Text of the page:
Saudi Arabia welcomes US withdrawal from Iran nuclear deal

Trump announced the US will pull out of the landmark nuclear accord with Iran. (AP)
Updated 09 May 2018
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Saudi Arabia welcomes US withdrawal from Iran nuclear deal

  • Saudi Arabia: The Iranian regime took advantage of the economic benefits afforded by the lifting of sanctions and used them to continue its destabilizing activities in the region
  • The Kingdom reaffirms its support of the strategy previously announced by President Trump towards Iran

JEDDAH: Saudi Arabia welcomed the announcement on Tuesday by President Donald Trump that the United States is withdrawing from the Iran nuclear deal. The government said it also supports the reinstatement of economic sanctions on the Iranian regime, which were suspended under the agreement.

The Kingdom’s previous support for the Joint Comprehensive Plan of Action — signed in 2015 by Iran and the P5+1 group of countries China, France, Russia, the United Kingdom, the United States and Germany — was based, it said, on the conviction that all possible steps must be taken that might help to prevent the proliferation of weapons of mass destruction in the Middle East, and the wider world.

“The Iranian regime however, took advantage of the economic benefits afforded by the lifting of sanctions,” the government said in a statement released by Saudi Press Agency, “and used them to continue its destabilizing activities in the region, especially by developing its ballistic missiles and supporting terrorist organizations in the region, including Hezbollah and the Houthi militias.” It said the groups used these capabilities, provided by Iran, to target civilians in the Kingdom and Yemen, “as well as repeatedly targeting international shipping lanes in a blatant violation of UN Security Council resolutions.”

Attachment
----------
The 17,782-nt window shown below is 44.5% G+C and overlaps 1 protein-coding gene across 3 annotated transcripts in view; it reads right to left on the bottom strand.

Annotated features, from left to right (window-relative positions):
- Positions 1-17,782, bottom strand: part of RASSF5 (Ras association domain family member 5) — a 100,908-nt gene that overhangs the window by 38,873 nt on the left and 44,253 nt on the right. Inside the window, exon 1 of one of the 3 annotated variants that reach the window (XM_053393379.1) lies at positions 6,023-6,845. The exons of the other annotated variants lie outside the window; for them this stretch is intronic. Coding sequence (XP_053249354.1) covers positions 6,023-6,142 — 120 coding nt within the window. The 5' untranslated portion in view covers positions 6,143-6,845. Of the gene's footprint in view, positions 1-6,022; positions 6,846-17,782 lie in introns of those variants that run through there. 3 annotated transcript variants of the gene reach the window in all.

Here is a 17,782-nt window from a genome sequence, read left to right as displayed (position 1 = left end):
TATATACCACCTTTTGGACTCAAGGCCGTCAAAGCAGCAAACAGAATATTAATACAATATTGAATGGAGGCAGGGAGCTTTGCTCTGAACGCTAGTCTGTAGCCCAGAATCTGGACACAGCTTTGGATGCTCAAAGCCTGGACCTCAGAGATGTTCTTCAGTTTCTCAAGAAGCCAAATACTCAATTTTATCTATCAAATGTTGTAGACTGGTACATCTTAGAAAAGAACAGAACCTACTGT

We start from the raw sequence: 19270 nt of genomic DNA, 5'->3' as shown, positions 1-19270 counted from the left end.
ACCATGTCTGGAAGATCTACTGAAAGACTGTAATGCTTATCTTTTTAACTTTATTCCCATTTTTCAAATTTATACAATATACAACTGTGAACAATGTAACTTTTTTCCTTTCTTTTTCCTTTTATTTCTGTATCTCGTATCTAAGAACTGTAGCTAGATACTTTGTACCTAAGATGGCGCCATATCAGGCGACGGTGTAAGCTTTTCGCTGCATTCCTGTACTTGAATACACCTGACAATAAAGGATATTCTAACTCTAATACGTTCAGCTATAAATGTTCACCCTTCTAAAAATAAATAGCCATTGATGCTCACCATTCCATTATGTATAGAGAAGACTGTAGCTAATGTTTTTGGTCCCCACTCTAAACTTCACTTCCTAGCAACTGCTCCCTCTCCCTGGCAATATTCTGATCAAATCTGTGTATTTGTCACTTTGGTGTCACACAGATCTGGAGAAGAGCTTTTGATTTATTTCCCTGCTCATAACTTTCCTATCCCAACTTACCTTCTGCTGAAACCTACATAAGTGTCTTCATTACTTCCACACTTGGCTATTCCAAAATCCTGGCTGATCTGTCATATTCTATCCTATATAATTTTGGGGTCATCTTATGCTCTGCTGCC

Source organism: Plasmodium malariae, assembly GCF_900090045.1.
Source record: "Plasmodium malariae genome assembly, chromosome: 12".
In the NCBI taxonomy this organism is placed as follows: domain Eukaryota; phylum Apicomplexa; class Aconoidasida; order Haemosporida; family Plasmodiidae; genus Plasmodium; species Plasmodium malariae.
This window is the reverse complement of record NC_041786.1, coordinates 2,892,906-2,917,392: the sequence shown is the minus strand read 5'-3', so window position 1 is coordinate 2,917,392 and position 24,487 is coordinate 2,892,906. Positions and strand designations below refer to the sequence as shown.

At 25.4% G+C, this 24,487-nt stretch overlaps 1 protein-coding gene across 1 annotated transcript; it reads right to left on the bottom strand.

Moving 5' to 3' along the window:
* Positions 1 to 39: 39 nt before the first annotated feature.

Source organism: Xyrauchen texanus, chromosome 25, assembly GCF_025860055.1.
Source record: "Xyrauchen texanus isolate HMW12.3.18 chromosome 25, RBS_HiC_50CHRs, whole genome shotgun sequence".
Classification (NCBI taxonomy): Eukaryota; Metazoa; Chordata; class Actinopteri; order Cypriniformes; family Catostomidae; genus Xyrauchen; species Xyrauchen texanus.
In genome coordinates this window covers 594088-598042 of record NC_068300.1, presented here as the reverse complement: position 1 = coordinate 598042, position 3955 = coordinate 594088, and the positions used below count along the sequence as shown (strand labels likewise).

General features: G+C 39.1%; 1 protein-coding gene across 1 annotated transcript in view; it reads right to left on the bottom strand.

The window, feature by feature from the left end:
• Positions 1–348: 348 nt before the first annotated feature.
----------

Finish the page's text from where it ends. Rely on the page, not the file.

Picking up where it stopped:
The statement continued: “The Kingdom reaffirms its support of the strategy previously announced by President Trump towards Iran, and hopes the international community will take a firm and unified stance against the Iranian regime, and its destabilizing aggression in the region, its support to terrorist groups, particularly Hezbollah and the Houthi militias, and its support of the Assad regime — which has committed heinous crimes against its people that led to the death of more than half a million civilians, including through the use of chemical weapons.”

It concluded: “Based on this position, the Kingdom asserts its commitment to work with its partners in the United States and the international community to reach the goals announced by President Trump, and the necessity to address the dangers posed by the policies of Iran on international peace and security through a holistic approach that is not limited to its nuclear program, but addresses its hostile activities, including Iran's interference in the internal affairs of countries in the region, its support of terrorism, and to prevent Iran from ever possessing weapons of mass destruction.”